Grammar Nazi Meme

If you are a native Spanish speaker conditionals can be easily translated, therefore, easy to understand.

This lesson is intended for intermediate to advanced level English as a second language students.

When do you use a conditional phrase?

Conditionals are used to envision events in certain conditions. The conditional can be used to convey real events that always happen, imaginary events, or regrets. Conditional sentences are sometimes called ‘if’ sentences. Here are some examples:

“If I’m late, start without me.”

“If my friend continues eating like a pig, he will get fat.”

“If I had a million dollars I would buy my mother an elephant.”

“If  Yepes’ goal had not been annulled, Colombian would have won.” 

How do conditionals work?

There are four basic type of conditionals: Zero, First, Second, and Third.  Let’s go over these conditionals in a very easy to understand way.

Zero Conditional

We use the Zero Conditional to talk about facts, routines, and exceptional situations.

Fact: “If you heat water to 100 degrees Celsius, it boils.

Routine: “If I wake up late,  I have breakfast on the run.”

Exceptional situation: “In case of a fire, use the stairs not the elevator.”

Formula = If  clause: (verb in simple present) + Consequence clause: (verb in simple present)

Note: The Zero conditional is not used as frequently as the other conditional forms in spoken English.

Now you try

If you _________________________________, ___________________________________________.

When I ________________________________, ___________________________________________.

My father __________________________________, if I __________________________________________.

First Conditional

The First Conditional is used to talk about conditional situations that affect the future that have a high probability (real conditional) of occurring.  Since we are talking about the future we will be using “will” and/or “going to.”

“If you study hard, you will pass the test.”

Formula = If clause: (verb in simple present) + Consequence clause: (will/going to + verb in simple form)

“If you watch Titanic, you will cry.”

Note: You never use the future auxiliary in the If clause and you can also switch the position of the clauses.

Now you try:

If Mary ________________________________, she will _________________________________________.

If my mom _____________________________, she is going to ____________________________________.

When I ________________________________, I will ___________________________________________.

I will __________________________________, if you __________________________________________.

Second Conditional

The Second Conditional is used to talk about conditional situations that affect the future that have a low probability (unreal conditional) of happening.  This is where we use the auxilary “would.”

“If you paid attention, you would understand.”

Formula = If clause: (verb in simple past) + Consequence clause: (would + verb in simple form)

“If you read the instructions, you would know how to use it.”

Note:  You never use “would” in the If clause.

Now you try:

If Tenorio ________________________________, he would _________________________________________.

If Bethany _____________________________, she would ___________________________________________.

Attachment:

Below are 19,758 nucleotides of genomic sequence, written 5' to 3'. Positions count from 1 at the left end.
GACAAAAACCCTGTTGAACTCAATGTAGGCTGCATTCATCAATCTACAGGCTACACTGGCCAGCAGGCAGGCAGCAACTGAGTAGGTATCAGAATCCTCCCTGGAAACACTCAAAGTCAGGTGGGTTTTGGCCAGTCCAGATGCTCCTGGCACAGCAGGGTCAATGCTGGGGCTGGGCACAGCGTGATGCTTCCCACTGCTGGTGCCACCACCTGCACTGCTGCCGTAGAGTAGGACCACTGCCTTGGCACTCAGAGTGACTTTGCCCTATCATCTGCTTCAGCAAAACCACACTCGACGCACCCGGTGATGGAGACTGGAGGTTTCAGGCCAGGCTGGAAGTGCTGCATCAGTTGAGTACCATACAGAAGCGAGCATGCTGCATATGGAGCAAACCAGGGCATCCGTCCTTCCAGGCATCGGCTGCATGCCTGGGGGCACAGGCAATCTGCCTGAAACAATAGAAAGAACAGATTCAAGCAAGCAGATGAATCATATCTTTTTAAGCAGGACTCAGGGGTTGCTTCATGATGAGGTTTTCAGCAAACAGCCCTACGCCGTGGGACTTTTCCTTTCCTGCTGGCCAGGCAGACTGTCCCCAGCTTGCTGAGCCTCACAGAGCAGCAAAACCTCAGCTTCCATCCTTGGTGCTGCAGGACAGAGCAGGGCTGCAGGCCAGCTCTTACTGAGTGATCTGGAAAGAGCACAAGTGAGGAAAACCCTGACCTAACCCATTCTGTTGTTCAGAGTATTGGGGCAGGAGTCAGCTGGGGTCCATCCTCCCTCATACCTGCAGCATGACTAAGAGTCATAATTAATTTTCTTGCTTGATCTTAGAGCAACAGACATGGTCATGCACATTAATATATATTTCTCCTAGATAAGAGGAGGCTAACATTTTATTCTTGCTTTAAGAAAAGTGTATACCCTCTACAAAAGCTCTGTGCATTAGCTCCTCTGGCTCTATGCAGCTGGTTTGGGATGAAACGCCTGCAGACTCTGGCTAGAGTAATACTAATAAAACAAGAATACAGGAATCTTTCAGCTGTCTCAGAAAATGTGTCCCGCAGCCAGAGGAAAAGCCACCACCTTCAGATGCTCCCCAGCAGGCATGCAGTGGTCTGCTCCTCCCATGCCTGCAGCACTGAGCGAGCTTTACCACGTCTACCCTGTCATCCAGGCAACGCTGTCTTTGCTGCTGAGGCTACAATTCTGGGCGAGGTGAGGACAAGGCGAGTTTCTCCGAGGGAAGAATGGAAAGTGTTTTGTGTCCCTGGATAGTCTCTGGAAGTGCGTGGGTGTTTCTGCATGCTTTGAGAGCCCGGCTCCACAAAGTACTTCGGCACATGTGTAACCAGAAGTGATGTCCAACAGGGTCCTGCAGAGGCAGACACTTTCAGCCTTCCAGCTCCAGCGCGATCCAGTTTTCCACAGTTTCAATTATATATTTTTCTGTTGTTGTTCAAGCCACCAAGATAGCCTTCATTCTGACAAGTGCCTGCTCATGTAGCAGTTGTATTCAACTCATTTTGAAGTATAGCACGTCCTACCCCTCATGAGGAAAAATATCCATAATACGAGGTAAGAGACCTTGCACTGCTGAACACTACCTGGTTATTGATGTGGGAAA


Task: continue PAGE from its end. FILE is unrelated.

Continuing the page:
If my uncle _______________________________, he would _________________________________________.

I would __________________________________, if you ___________________________________________.

Third Conditional

The Third Conditional is used to talk about past events which cannot be changed.  We usually use this type of conditional with regrets.

“If I had studied harder, I would have passed the exam.”

“If my girlfriend had arrived on time, we wouldn’t have missed the movie.”

Formula = If clause: (verb in past perfect) + Consequence clause (would + have + verb in past participle)

“If you had brought guaro to the party, it wouldn’t have been so boring.”

Now you try:

If we had __________________________________, we could have ___________________________________.

My girlfriend would have ________________________, if I had ______________________________________.

Superman should have __________________________, but he had ___________________________________.

I ___________________________________________, if __________________________________________.

Note: There are more ways to use conditionals.  Like in Spanish you can mix conditionals depending on the context. For example: I would do it, if you would have told me earlier.

Review

  • Zero conditional: If  clause: (verb in simple present) + Consequence clause: (verb in simple present)
  • First Conditional: If clause: (verb in simple present) + Consequence clause: (will/going to + verb in simple form)
  • Second Conditional:  If clause: (verb in simple past) + Consequence clause: (would + verb in simple form)
  • Third Conditional: If clause: (verb in past perfect) + Consequence clause (would + have + verb in past participle)

Now let’s practice in person…if I invited you to a free conversation club event, would you come?

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About the writer – Andrew Macia

Andrew Macia

Hello, my name is Andrew Macia and I am the founder of the Medellin Buzz.  I am an advanced level English teacher here in Medellin, and I also have a website development, and marketing company which I run from home.

My idea with the Medellin Buzz is to push those who are learning English and to integrate native speakers with non-native speakers.

I love living in Medellin and I love Colombia.  I want to give back to the community and this is the best way I know how.  Let’s practice English and Spanish and have a great time!

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